M&A: A decade of deals

Dec 2nd, 2019 | By | Category: Alternatives / Multi-Asset

By Salvatore J. Bruno, Chief Investment Officer, IndexIQ.

Merger Arbitrage ETFs

M&A: A decade of deals

The past decade has been one of the most robust in the history of mergers & acquisitions, with thousands of transactions encompassing trillions of dollars.

While I would love to say we saw all of this coming at the time, we had no way of knowing just what sort of decade we were about to embark upon when we brought the IQ Merger Arbitrage ETF (MNA US) to market on November 17, 2009, but planned or not, the timing has certainly been fortuitous.

MNA is designed to provide investors with a highly liquid, low-cost way to invest in announced mergers and acquisitions. The goal is to benefit from the pricing inefficiencies that often occur when a deal target trades at a discount to the announced acquisition price, with the “spread” expected to tighten as the deal moves forward to the closing date. The strategy is designed to capture this price difference, and it’s incredibly exciting to now have ten years of live track record to point to when we discuss this approach and what it can do for a portfolio.

MNA was something of a novelty at first. There were mutual funds that did something similar, but no merger arbitrage ETFs at that point, and certainly nothing that was delivering this type of exposure at so competitive a fee level.

As with the IQ Hedge Multi-Strategy Tracker ETF (QAI US), the initial phase of the fund’s growth was slow, but over time, as investors came to understand just what it was designed to do, the fund has grown to nearly $900 million in assets as of November 17, 2019. MNA had also earned a 5-star overall Morningstar rating as of September 30, 2019 from among 113 US Market Neutral Funds, which is yet another testament to MNA’s differentiated approach to identifying merger arb opportunities.

There are two main factors that determine returns for a merger arb strategy: deal premiums and completion rates. These can vary but have generally been relatively consistent over time. For their part, completion rates generally are very high. They can go through periods where regulatory scrutiny can make for a more difficult environment, but they tend not to vary based on market conditions, providing for meaningful diversification for an equity-based portfolio.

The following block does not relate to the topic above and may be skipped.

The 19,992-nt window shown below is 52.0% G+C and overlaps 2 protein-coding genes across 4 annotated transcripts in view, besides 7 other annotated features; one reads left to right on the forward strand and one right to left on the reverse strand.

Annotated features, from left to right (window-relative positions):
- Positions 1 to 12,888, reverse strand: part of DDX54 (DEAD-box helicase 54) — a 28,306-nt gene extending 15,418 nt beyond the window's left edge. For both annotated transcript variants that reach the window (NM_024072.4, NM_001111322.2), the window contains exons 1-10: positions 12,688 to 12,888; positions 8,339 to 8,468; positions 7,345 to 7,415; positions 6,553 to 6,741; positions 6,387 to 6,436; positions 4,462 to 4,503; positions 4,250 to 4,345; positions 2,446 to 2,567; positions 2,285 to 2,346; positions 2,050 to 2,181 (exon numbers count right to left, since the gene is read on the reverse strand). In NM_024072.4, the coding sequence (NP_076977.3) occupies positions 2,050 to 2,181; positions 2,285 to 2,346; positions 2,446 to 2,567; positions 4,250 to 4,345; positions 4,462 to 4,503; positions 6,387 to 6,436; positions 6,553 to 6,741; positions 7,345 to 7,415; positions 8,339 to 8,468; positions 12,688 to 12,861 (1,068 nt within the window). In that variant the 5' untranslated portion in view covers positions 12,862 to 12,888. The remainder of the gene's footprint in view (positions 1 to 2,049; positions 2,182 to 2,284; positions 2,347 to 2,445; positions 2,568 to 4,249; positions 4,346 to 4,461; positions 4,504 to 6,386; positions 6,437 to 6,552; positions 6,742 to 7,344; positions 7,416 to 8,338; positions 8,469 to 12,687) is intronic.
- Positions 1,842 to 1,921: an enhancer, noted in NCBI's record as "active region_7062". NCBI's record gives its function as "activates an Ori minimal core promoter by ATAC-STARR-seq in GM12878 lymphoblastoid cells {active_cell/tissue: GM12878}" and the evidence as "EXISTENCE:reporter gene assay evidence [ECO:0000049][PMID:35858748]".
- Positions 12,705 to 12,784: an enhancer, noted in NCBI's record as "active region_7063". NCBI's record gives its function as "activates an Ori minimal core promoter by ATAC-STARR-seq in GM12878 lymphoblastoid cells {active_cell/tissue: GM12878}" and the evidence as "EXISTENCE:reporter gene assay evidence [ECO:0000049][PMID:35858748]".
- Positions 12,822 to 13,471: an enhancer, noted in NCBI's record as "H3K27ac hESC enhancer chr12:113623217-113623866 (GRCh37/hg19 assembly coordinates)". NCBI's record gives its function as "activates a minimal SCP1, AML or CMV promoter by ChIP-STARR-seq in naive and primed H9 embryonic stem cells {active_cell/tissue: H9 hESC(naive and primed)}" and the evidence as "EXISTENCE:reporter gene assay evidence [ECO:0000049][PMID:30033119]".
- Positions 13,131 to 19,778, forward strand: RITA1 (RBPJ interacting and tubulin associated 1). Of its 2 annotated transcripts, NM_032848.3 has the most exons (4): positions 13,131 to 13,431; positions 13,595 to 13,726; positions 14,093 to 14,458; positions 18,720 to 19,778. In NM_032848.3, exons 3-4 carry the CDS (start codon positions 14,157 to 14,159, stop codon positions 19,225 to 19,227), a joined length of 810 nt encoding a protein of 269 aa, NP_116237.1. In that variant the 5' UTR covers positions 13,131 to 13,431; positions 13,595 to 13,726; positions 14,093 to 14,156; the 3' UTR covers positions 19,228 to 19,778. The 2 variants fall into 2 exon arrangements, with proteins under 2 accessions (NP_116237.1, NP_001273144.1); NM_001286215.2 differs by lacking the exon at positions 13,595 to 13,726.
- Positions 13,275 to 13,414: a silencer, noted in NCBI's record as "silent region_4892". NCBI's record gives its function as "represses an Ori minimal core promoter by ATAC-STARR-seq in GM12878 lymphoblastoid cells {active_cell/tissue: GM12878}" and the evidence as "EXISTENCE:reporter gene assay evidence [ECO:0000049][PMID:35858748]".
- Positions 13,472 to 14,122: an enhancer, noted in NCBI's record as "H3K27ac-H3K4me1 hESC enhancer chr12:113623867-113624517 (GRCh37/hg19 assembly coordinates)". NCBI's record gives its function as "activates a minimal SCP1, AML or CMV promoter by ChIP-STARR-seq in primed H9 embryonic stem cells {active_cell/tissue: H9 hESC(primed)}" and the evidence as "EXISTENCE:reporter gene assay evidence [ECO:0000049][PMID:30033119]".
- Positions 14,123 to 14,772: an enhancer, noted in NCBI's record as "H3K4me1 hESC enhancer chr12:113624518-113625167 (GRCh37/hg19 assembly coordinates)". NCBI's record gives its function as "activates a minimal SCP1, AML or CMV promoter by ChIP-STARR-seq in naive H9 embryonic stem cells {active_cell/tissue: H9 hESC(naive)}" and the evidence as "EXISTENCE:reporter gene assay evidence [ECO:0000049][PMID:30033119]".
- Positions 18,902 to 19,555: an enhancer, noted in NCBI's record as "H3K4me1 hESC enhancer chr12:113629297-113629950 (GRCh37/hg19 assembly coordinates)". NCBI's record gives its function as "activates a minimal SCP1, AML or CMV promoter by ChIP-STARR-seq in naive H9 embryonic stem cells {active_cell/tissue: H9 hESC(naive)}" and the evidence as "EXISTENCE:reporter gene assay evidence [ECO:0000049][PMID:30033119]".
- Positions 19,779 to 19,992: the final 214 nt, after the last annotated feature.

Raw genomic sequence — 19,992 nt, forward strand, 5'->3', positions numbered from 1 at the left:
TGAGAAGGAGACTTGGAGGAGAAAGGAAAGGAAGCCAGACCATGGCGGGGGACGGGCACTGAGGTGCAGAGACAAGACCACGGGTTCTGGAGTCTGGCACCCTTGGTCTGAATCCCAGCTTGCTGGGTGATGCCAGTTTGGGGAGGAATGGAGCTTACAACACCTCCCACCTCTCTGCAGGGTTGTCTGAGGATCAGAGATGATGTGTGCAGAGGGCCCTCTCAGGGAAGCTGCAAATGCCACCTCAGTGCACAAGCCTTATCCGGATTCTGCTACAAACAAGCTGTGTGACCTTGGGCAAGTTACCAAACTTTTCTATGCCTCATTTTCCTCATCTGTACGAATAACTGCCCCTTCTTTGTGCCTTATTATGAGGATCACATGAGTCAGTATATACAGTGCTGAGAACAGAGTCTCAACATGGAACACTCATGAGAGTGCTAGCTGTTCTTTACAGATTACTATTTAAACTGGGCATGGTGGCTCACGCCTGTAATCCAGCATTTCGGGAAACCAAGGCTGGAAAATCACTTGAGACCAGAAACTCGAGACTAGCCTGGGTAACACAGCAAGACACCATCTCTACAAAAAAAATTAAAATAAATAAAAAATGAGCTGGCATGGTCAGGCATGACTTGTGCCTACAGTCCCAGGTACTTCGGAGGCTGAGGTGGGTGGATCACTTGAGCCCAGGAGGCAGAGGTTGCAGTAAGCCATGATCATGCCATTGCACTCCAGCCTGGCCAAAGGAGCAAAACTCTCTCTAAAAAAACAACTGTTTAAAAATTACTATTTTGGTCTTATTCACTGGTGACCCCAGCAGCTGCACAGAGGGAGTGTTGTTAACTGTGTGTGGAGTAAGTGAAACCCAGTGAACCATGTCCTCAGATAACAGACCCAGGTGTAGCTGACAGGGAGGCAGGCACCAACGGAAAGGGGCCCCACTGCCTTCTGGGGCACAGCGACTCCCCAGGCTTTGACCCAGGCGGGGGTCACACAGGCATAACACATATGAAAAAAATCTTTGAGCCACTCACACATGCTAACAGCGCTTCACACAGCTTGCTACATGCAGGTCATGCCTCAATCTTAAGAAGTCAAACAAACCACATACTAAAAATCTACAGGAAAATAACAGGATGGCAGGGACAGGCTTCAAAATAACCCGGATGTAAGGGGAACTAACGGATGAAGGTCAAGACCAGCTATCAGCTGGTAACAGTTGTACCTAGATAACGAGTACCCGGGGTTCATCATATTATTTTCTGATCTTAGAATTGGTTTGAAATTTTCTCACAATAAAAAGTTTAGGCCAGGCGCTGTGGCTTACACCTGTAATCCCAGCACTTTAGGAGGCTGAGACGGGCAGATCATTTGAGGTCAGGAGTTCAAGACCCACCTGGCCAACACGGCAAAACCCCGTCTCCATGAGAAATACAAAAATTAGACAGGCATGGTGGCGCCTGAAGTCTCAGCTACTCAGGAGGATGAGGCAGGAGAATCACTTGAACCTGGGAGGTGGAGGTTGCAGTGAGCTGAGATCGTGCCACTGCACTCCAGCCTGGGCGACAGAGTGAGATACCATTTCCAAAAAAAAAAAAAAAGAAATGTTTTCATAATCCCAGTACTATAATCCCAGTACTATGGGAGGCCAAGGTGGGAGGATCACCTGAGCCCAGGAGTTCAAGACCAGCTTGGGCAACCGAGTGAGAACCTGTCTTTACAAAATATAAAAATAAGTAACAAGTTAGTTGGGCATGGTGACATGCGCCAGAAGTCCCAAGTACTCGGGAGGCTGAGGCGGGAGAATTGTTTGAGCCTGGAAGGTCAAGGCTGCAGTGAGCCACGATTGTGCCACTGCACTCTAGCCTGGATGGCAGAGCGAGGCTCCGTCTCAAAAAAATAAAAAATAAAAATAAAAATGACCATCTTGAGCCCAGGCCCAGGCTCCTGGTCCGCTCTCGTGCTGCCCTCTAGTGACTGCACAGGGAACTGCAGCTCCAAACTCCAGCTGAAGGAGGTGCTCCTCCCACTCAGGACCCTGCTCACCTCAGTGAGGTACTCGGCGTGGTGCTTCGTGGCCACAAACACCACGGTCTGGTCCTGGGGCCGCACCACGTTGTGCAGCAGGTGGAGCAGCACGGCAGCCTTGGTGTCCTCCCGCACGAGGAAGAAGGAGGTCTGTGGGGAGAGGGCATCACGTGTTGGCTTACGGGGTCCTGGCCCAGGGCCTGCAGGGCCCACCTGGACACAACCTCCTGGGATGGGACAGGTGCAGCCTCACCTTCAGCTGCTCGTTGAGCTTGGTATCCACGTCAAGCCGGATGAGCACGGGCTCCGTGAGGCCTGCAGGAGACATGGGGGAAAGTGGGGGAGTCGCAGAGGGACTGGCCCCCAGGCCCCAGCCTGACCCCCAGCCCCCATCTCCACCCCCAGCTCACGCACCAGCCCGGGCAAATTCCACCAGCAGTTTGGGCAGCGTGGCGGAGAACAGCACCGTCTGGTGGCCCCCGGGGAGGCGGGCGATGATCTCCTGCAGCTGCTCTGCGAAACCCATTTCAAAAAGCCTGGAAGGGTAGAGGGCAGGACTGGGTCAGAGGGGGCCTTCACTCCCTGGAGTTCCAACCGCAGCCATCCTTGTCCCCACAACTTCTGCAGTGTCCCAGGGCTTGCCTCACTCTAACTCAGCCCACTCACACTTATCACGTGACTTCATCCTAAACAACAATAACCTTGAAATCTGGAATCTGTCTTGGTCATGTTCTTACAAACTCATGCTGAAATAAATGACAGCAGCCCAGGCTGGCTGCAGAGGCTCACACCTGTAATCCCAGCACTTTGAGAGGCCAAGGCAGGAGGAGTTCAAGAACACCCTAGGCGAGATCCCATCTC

Deal flows do tend to follow the performance of the S&P 500, according to our research. But while a rising market correlates with more deals, there are other factors that drive M&A. Industry consolidation, global expansion, and the availability of massive amounts of private capital are important as well. Obviously, those have been some of the defining characteristics of the past decade and won’t last forever. However, by applying its rules-based process, MNA seeks to be well-positioned to provide and competitive returns through varying market environments.


IQ Merger Arbitrage ETF (MNA US)

– Tracks the IQ Merger Arbitrage Index.

– Provides returns similar to those
attributable to hedge funds pursuing
merger arbitrage strategies.

– Comes with an expense ratio of 0.77%
and AUM of $960 million.

So far, it has been the financial advisor community that has gravitated to MNA, looking to manage volatility and add uncorrelated returns to their clients’ portfolios. Advisors will always remain a key constituency for us and we are very excited to continue to tell the MNA story to more advisors as the fund moves into its second decade. Just as exciting is the institutional interest level around liquid alternative ETFs, like MNA, that appears poised to take off. A recent study that IndexIQ commissioned with Greenwich Associates showed that, among other major takeaways, institutional investments in liquid alternative ETFs will more than double over the next 12 months.

A decade of deal-making, a decade of innovation in ETFs, and an eye on the future, helping all types of investors better understand just what MNA and other liquid alternative ETFs can do for their portfolios… it’s been quite a ten-year run, and we’re excited about what is still to come!

(The views expressed here are those of the author and do not necessarily reflect those of ETF Strategy.)

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